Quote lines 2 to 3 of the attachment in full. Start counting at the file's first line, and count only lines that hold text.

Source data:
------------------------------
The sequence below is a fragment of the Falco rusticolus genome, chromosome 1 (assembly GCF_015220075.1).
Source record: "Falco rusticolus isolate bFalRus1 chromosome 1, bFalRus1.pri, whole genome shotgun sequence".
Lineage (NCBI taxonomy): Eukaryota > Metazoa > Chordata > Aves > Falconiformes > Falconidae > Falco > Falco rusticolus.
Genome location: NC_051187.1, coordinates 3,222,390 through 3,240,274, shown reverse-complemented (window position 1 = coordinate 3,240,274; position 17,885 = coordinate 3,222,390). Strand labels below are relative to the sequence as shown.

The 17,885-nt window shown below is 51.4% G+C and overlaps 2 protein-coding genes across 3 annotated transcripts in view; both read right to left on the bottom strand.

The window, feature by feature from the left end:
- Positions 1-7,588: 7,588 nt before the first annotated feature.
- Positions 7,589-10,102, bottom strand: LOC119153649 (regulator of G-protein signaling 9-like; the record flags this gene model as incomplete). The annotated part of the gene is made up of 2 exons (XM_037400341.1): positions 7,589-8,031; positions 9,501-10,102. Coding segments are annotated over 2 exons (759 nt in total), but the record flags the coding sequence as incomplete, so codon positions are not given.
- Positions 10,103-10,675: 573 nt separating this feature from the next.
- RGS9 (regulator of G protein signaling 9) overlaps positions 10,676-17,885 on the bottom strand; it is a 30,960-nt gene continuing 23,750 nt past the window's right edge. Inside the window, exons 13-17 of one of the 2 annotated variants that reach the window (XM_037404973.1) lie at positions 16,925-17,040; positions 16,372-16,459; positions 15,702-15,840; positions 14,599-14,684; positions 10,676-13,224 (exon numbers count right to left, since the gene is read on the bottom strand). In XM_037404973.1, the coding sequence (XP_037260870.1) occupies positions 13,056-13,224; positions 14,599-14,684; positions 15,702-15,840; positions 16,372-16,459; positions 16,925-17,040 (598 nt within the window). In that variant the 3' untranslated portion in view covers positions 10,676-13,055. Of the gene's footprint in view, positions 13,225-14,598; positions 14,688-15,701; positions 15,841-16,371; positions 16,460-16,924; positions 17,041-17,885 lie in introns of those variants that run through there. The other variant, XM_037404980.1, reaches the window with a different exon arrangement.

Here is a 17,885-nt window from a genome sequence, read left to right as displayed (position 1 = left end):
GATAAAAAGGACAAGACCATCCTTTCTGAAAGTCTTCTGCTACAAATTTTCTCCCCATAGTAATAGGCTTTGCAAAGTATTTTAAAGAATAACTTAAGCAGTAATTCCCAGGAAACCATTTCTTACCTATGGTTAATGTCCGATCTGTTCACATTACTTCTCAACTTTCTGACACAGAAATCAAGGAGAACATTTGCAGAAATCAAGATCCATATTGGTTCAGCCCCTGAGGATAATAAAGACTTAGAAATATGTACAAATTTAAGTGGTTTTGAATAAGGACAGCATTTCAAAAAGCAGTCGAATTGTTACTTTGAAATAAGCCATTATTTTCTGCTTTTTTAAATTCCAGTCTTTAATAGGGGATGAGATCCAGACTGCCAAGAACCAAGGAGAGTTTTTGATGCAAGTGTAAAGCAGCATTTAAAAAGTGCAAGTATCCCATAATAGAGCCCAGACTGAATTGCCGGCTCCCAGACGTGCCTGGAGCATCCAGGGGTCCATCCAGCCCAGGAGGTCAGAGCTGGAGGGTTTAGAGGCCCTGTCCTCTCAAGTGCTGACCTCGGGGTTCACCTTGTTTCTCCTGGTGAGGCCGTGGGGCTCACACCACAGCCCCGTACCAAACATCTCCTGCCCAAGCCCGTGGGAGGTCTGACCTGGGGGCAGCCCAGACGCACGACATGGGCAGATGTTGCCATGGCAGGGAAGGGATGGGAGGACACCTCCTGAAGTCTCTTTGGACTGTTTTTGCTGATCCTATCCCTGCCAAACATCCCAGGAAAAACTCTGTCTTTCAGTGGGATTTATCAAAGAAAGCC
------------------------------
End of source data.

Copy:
Source record: "Falco rusticolus isolate bFalRus1 chromosome 1, bFalRus1.pri, whole genome shotgun sequence".
Lineage (NCBI taxonomy): Eukaryota > Metazoa > Chordata > Aves > Falconiformes > Falconidae > Falco > Falco rusticolus.